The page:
Seattle Criminal Defense Attorney

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Posts made in July, 2012

By on Jul 24, 2012 in Communication, Court, Criminal, Trial | 0 comments

trial.In a past life I was an avid game player. Games of all stripes, I couldn’t get enough of mano a mano competition. These days I don’t have the time or resources to compete like I used to, but those instincts haven’t gone away. Instead these days, I channel them into trial. To a criminal defense lawyer, trial is the ultimate high-stakes competition. Your client’s liberty is at stake, you’re arguing against an intelligent, resourceful, prepared opponent; and your fight happens in front of an audience. It’s very intense for the attorneys (to say nothing of the clients). Because trial is so intense and nuanced and personal, there is a lot of conflicting information about the “optimal” way to prepare and execute a trial. I don’t believe there is one best way, but rather what works for each individual. Two attorneys could have two very different, but successful styles; neither would be wrong. Win or lose, at the end of every trial I talk to the jury and see what I could do better. Sometimes I talk to the judge or my opponent too.  All of this means that I like thinking about each stage of the trial process. And as long as I’m thinking about it, why not talk about it here? Today’s post is about trial’s opening statement. Purpose of Opening Statement A lot of parts of trial have a very practical purpose. Cross-examination allows an adversary to explore a witness’s testimony. A judge instructs a jury on what the law is so they know how apply the law to the facts of the case. Objections prevent a jury from seeing inadmissible evidence. And so on. Opening statement doesn’t have a pragmatic purpose like that. A trial could reasonably exist without the lawyers giving opening statements. It is a holdover from ancient Greek oratory, where the speakers would give their statement to frame the evidence that was about to be provided. That framing is an important point to remember. You know how on TV or movies the parts of the trial they show are the most dramatic points? A surprise reveal? The breakdown on the stand? First off, you rarely see opening statements in those kinds of...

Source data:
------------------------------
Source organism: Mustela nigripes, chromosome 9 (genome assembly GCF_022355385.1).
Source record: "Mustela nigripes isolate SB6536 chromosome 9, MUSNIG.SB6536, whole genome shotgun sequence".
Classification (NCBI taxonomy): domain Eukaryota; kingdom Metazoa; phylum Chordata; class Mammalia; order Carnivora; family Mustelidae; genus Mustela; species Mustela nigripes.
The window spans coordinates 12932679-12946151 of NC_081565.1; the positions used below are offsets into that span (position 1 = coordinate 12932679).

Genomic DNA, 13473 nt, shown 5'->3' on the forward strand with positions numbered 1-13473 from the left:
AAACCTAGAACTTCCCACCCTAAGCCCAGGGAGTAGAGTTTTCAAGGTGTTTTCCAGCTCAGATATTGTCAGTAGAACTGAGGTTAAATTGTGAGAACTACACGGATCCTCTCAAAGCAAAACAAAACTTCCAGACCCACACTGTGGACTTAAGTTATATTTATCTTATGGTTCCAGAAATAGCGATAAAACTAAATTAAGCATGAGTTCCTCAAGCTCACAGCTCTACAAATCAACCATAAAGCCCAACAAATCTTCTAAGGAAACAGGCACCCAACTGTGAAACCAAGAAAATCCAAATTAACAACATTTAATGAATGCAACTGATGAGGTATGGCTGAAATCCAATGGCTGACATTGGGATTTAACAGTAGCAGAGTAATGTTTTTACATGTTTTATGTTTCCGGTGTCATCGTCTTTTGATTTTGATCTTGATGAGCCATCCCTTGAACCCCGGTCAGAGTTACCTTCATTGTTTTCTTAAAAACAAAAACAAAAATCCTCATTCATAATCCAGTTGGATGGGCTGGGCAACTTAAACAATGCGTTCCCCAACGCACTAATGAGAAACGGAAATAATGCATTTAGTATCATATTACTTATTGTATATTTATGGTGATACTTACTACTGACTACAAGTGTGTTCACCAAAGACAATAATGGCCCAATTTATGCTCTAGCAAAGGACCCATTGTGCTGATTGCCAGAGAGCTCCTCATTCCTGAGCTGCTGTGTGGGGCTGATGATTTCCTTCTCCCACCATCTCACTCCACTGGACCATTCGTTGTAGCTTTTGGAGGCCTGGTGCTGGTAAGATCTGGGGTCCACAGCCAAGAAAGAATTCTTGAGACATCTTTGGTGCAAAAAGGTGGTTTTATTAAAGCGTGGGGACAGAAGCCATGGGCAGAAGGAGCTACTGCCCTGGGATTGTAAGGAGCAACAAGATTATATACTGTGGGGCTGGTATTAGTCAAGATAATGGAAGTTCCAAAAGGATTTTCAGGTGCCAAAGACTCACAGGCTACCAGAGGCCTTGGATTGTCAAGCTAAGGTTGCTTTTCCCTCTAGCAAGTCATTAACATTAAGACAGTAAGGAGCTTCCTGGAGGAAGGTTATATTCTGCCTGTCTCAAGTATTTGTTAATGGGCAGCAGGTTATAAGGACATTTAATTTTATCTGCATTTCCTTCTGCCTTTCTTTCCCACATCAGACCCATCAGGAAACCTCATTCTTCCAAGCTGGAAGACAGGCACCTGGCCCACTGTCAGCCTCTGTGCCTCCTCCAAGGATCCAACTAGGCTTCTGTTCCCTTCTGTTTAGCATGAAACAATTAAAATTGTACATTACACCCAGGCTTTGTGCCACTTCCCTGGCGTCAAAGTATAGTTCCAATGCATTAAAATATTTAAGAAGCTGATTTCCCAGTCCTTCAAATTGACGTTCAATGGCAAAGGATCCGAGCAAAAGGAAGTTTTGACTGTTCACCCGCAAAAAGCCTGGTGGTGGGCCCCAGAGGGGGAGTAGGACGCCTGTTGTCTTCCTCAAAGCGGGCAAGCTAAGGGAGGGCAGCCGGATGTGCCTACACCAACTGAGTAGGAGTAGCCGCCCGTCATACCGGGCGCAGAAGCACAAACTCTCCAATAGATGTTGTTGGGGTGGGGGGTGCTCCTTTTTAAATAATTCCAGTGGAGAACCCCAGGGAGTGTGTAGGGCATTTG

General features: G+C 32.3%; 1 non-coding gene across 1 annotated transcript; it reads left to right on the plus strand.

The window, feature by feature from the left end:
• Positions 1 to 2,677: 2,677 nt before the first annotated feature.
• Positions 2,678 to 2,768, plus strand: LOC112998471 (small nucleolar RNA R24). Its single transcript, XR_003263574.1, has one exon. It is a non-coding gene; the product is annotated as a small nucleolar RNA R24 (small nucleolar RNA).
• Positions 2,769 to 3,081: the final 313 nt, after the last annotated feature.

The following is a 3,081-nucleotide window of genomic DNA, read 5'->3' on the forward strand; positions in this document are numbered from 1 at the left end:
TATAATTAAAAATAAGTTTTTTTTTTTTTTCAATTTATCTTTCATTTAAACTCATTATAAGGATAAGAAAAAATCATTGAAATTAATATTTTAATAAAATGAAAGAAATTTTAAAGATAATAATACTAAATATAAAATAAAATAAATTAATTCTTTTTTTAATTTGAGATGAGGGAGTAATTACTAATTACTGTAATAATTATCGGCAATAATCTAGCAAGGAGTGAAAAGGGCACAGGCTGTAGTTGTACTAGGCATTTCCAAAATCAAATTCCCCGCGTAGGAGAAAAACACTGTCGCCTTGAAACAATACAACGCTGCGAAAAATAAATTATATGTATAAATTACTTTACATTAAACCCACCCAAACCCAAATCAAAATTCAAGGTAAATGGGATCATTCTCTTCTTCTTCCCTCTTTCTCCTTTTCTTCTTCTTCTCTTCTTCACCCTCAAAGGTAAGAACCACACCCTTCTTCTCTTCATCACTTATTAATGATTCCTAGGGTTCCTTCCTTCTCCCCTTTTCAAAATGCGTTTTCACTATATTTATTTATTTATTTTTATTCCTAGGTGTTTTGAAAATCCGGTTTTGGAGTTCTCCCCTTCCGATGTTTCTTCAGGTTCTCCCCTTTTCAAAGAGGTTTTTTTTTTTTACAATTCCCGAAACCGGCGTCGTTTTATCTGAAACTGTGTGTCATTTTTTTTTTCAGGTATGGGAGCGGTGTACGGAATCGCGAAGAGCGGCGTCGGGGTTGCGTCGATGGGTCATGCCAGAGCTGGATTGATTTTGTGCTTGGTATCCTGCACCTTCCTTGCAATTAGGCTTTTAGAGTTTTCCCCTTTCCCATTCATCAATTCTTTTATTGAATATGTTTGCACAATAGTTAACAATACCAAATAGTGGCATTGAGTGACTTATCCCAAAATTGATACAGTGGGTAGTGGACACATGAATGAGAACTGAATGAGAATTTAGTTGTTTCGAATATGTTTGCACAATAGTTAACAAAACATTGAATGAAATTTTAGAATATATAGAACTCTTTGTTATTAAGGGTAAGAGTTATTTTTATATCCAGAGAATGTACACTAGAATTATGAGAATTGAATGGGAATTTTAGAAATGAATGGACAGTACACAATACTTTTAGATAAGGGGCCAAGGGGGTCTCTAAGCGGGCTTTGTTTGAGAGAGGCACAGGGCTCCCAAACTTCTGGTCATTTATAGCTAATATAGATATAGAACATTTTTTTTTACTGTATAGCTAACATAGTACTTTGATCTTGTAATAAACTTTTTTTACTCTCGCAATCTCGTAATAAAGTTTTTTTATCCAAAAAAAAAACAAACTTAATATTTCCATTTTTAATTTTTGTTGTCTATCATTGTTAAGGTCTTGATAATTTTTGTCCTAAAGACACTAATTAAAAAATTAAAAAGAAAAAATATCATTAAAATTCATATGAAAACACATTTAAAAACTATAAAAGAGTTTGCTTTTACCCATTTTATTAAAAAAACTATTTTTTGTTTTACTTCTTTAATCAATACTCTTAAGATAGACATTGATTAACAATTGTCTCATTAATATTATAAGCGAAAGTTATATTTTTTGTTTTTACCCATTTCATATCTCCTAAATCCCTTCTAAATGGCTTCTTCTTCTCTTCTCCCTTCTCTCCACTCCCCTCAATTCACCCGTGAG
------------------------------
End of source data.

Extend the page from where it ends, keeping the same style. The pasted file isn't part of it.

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By on Jul 13, 2012 in Court, Procedure | 0 comments